Describes NIDA’s drug abuse and addiction research priorities for the use of the American Recovery and Reinvestment Act of 2009 funds.
Describes study findings revealing that the act of smoking, apart from actual or expected nicotine delivery, may soothe a smoker's negative mood.
Highlights research showing methamphetamine abusers may have more difficulty than nonabusers in responding with empathy and self-control to people who are experiencing intense emotions.
Reports on a discovery of previously unrecognized dopamine receptors in the brain that when triggered by drug abuse lead to potentially long-term neuronal effects.
Describes research showing that cocaine abusers appear to have a rapid neural response to reward cues outside of their awareness, possibly signifying vulnerability to relapse.
Highlights findings from a study showing that nicotine triggers a surge in levels of the neurotransmitter dopamine in the brain's main reward area for cigarette smokers.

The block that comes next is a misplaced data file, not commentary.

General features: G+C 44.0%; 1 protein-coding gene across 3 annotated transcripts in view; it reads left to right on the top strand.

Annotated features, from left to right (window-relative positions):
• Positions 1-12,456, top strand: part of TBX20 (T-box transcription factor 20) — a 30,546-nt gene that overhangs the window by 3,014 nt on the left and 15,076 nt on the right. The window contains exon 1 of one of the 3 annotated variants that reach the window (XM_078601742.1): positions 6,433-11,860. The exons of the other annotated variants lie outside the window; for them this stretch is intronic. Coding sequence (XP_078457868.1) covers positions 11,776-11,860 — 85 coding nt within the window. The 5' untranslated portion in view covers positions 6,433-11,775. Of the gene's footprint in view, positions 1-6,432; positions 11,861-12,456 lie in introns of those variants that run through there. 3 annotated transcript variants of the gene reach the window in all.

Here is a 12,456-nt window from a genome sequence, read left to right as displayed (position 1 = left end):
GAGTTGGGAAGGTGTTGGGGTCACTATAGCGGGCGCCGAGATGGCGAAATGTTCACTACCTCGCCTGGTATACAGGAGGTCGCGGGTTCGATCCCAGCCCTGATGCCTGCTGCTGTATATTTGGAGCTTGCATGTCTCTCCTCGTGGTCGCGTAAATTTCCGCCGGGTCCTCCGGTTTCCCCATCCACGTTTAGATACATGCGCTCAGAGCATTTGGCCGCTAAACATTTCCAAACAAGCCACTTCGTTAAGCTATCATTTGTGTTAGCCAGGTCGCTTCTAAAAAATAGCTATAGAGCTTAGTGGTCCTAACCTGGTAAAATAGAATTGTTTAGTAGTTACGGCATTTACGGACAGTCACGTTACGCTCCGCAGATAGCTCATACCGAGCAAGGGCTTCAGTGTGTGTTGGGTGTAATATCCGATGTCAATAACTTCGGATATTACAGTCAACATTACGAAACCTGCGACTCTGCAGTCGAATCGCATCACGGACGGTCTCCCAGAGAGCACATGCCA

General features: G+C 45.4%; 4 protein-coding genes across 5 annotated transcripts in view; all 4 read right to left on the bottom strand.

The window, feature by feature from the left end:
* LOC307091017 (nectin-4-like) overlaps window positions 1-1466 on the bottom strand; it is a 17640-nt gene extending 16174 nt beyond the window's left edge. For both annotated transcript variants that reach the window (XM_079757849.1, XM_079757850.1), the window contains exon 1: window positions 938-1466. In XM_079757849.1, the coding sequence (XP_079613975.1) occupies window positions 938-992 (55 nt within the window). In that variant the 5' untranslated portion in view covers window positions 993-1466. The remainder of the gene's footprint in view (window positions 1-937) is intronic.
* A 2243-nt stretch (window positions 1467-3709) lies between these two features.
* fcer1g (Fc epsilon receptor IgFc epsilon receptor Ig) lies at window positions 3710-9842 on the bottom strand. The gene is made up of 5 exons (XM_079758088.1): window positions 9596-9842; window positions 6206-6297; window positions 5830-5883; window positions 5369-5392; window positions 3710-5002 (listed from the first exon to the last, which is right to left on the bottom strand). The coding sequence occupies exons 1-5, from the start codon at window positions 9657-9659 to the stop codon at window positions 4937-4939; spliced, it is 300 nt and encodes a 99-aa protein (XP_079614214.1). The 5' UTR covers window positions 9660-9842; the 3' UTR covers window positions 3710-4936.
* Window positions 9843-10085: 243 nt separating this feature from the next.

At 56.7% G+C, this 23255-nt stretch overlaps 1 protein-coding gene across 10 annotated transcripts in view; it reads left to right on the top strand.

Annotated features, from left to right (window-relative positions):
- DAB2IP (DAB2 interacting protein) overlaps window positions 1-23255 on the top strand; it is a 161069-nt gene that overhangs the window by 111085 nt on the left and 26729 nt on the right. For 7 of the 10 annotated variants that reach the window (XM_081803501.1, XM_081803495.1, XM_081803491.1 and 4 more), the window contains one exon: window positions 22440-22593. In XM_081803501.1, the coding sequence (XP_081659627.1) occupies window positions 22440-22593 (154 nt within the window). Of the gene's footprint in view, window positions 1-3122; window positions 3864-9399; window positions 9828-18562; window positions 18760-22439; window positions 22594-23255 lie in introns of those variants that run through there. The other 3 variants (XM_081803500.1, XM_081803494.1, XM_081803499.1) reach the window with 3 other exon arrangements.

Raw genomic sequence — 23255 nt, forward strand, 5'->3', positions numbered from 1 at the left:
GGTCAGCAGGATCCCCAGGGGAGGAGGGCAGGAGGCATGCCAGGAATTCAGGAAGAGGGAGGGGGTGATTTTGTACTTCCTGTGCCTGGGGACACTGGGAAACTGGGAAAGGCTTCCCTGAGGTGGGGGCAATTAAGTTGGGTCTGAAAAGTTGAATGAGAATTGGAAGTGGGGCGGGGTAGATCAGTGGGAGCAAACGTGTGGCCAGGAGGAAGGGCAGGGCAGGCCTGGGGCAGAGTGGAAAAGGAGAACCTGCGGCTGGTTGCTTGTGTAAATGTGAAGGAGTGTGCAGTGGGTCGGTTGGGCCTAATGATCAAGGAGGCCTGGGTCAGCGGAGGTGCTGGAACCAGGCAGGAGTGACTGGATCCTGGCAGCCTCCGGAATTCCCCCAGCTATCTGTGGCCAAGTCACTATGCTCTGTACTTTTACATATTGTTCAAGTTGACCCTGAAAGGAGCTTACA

Highlights the need for research to assess and find solutions to a potential rise in substance abuse among service men and women, veterans, and their families.
Describes research providing evidence that chronic methamphetamine abuse is associated with increased microglial cell activity in the brain leading to neurodegeneration.
Announces the recipient of a 2009 award for innovation in research on drug addiction and alcoholism whose research focuses on the cellular changes that occur in response to chronic cocaine abuse.
Reports an animal study presenting evidence that cocaine causes cognitive deficits that can persist well into abstinence.